New Data Confirms Protocol To Reverse Type 1 Diabetes In Mice
New data published in the Nov. 24 issue of Science provide further support for a protocol to reverse type 1 diabetes in mice and new evidence that adult precursor cells from the spleen can contribute to the regeneration of beta cells. In 2001 and 2003, researchers at Massachusetts General Hospital (MGH) demonstrated the efficacy of a protocol to reverse of type 1 diabetes in diabetic mice.
Three studies from other institutions published in the March 24, 2006 issue of Science confirmed that the MGH-developed protocol can reverse the underlying disease but were inconclusive on the role of spleen cells in the recovery of insulin-producing pancreatic islets. The new data from a study performed at the National Institutes of Health (NIH), published as a technical comment, provides additional confirmation of the ability to reverse type 1 diabetes and on the role of the spleen cells in islet regeneration.
"This data from the NIH and the earlier studies have added significantly to the understanding of how diabetes may be reversed," says Denise Faustman, MD, PhD, director of the Immunobiology Laboratory at Massachusetts General Hospital, primary author of the 2001 and 2003 studies and co-corresponding author of the current report. "It is still early, but it appears that there are multiple potential sources for regenerating islets. As a research community we should pursue all avenues. We're excited to see what will happen in humans."
In the 2001 and 2003 studies, Faustman and colleagues treated end-stage nonobese diabetic (NOD) mice with Freund's complete adjuvant, a substance that suppresses the activity of the immune cells that destroy islets in type 1 diabetes. They also introduced donor spleen cells to retrain the immune system not to attack islets and found that the protocol not only halted the immune destruction caused by diabetes but also allowed the insulin-producing pancreatic islet cells to regenerate. Evidence indicated that the spleen cells were the source of at least some of the regenerated islet cell and hastened the restoration of blood sugar levels.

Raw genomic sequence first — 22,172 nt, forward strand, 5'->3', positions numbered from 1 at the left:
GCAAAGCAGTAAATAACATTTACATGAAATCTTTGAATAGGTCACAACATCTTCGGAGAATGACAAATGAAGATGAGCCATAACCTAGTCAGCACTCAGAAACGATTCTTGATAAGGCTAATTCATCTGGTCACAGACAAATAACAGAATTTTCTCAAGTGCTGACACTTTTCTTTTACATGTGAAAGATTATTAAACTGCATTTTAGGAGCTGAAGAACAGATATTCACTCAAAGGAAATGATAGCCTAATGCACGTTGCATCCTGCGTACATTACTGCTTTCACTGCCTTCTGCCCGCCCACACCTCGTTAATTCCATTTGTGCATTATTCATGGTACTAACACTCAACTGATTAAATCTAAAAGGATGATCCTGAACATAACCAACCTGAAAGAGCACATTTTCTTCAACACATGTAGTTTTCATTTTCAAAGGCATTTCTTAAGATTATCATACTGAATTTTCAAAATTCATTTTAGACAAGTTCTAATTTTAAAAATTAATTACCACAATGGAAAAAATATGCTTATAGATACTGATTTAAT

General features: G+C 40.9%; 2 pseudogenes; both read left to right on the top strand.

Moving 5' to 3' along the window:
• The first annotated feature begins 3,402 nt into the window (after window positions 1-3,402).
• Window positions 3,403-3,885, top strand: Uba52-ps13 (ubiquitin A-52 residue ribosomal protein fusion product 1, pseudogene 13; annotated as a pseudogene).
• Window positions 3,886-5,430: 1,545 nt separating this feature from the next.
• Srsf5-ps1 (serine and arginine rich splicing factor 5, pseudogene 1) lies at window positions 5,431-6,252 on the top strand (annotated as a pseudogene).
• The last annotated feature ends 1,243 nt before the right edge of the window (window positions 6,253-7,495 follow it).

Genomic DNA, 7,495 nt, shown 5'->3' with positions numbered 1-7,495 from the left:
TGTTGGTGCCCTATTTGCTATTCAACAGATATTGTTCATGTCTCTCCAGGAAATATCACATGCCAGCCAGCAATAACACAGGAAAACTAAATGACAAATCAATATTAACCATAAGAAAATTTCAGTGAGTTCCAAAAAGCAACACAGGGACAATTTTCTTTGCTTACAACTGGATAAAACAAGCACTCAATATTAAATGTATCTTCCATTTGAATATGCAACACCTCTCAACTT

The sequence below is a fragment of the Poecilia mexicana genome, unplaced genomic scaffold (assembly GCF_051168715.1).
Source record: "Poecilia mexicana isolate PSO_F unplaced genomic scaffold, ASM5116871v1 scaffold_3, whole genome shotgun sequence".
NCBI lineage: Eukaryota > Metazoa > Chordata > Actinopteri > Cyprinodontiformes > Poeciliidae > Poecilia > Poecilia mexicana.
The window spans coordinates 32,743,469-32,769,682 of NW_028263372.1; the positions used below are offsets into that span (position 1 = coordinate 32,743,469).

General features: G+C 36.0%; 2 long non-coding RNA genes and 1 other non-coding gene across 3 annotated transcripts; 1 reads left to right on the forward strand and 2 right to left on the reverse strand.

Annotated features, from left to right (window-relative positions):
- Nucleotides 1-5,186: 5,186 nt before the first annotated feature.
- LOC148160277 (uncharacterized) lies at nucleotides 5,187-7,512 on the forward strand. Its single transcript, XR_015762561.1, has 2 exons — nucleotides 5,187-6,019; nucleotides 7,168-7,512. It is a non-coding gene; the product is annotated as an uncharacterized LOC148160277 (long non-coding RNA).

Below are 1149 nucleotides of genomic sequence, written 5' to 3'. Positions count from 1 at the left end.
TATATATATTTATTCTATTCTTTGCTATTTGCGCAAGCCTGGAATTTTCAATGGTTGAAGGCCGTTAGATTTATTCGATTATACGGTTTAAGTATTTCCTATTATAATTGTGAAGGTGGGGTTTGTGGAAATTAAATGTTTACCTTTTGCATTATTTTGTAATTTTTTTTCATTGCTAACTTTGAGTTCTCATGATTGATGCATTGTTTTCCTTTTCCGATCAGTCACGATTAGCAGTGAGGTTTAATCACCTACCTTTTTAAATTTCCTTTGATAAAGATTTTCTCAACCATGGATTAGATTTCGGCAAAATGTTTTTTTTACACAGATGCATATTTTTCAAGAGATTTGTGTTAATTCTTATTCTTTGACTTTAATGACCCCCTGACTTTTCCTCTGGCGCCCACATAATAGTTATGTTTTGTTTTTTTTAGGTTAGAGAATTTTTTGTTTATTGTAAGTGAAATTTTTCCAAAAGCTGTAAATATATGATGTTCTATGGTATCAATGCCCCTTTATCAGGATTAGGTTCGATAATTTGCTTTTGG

The direct contribution of spleen cells to islet recovery, first described in the 2003 study, is confirmed in the current work. NIH researchers used cell lineage tracking in the form of Y-chromosomal fluorescence in situ hybridization (FISH), in combination with insulin staining, to follow the fate of male spleen cells transplanted into female recipients. The female mice that received male donor cells consistently showed Y-chromosome-positive insulin-producing islet cells, indicating that the introduced spleen cells contribute to islet recovery.
The current study also showed that the degree of spleen cell contribution is influenced by mouse age at the start of treatment. Spleen cells appear to contribute to islet recovery more in mice who are older and with more advanced diabetes compared with younger mice with less advanced diabetes, in which regeneration of remaining islets may be the dominant mechanism.